The discussion opened with publisher Jarrous presenting an overview of contemporary Arabic literature.
Abu Dhabi: Sheikh Zayed Book Award (SZBA) organised a panel discussion entitled ‘Arabic Literature Today’ as part of its participation in the London Book Fair.
The talk, featuring Mouza Al Shamsi, Director of SZBA, Porter Anderson, former CNN journalist and Editor-in-Chief of Publishing Perspectives, and Lebanese publisher Nasser Jarrous, saw a large turnout of publishers, authors and translators at the the Department of Culture and Tourism- Abu Dhabi exhibition stand at London Book Fair on Wednesday 13th, March 2019.
The discussion opened with publisher Jarrous presenting an overview of contemporary Arabic literature, which is characterised by an exploration into the differing views and aspirations of the younger generation and an impulse to break free from stereotypical thinking and outdated concepts. He also commended the Award for providing a platform to empower authors and scholars in developing intellectual and creative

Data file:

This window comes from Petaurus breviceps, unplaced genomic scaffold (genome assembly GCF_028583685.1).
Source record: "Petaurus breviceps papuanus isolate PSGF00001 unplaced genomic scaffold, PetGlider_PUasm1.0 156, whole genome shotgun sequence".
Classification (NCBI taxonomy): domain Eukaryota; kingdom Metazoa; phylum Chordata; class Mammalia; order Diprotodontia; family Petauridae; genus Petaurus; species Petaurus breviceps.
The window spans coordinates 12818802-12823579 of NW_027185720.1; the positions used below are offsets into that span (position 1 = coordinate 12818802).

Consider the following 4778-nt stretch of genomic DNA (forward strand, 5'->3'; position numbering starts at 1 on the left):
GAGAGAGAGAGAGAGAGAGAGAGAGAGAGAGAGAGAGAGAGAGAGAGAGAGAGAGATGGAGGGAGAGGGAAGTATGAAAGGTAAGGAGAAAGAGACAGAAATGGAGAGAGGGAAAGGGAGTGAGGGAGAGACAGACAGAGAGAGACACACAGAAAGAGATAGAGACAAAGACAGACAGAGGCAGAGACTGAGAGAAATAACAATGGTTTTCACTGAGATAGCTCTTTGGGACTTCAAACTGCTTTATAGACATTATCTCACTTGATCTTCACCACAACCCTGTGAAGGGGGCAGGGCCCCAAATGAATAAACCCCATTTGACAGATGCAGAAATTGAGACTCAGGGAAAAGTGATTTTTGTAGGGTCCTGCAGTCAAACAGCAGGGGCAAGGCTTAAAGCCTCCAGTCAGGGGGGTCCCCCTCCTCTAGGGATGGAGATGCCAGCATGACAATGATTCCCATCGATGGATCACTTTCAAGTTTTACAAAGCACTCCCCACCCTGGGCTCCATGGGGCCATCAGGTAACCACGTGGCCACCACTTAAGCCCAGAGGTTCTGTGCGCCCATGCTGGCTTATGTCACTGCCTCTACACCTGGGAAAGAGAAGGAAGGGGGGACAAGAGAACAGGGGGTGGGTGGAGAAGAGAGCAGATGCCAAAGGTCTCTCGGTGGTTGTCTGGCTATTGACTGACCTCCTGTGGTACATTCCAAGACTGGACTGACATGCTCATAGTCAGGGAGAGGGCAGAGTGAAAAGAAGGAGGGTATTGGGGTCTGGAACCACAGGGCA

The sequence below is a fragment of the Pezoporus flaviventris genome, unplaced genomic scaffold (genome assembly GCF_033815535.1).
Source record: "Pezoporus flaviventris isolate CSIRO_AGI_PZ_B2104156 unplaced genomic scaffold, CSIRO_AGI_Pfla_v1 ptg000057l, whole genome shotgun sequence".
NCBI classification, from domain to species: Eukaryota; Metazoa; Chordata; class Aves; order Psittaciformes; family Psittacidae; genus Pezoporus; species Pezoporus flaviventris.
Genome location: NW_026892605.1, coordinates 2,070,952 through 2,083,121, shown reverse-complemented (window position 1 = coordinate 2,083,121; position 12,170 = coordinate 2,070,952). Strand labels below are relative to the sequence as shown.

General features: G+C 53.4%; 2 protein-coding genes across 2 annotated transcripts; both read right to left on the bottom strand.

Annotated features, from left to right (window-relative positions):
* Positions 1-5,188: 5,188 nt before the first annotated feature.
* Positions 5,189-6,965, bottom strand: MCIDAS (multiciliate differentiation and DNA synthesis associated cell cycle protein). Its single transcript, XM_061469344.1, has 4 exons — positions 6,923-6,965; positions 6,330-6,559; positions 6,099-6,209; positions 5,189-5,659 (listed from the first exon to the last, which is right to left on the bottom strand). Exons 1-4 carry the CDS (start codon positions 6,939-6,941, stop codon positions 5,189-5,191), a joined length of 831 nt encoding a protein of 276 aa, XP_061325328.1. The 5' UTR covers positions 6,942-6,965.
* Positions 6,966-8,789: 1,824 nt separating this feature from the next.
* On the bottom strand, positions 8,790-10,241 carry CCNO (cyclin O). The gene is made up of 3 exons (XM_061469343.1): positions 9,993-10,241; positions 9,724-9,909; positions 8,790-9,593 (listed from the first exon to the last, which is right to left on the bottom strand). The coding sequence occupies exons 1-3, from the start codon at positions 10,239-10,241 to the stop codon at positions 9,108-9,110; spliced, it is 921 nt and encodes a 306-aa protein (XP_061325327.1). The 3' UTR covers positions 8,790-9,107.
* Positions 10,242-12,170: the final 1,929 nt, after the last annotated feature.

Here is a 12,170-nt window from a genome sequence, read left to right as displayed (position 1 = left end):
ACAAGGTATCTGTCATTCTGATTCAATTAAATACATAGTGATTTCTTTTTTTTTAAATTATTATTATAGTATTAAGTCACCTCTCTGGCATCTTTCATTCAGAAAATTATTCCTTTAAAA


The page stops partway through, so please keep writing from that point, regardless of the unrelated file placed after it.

contributions to the Arabic literary canon.
Jarrous said: “Nowadays, Arab writers need to be encouraged and given the opportunity to demonstrate their talents through initiatives such as the Sheikh Zayed Book Award, especially with the urgent need to ensure their rights are protected, whether by publishers or others in the publishing industry. Arab publishers are currently suffering a severe financial crisis, especially Lebanese publishers.”
SZBA Director Al Shamsi provided the audience with background on the Award and a detailed account of translation funding available for the winning tiles “Thirteen years after its inception, the Sheikh Zayed Book Award continues to enjoy its position as the leading literary prize in the Arab World,” she said. “Whether you are a novelist, translator, publisher or a young scholar, from any nationality or background, the Award
offers a platform to honour your achievements, recognising works in the fields of development, authorship and translation of humanities.
“The Award does not only recognise major literary and cultural achievements, but also aims to boost the publishing industry, playing its part in enriching Arab culture with fresh works. Our winners offer some of the most exciting and, in some cases, challenging new cultural works. All this led us to launch Translation Funding last year, for the first time in the Award’s history, to help produce more quality Arabic books that are translated, published and distributed outside the Arab World.”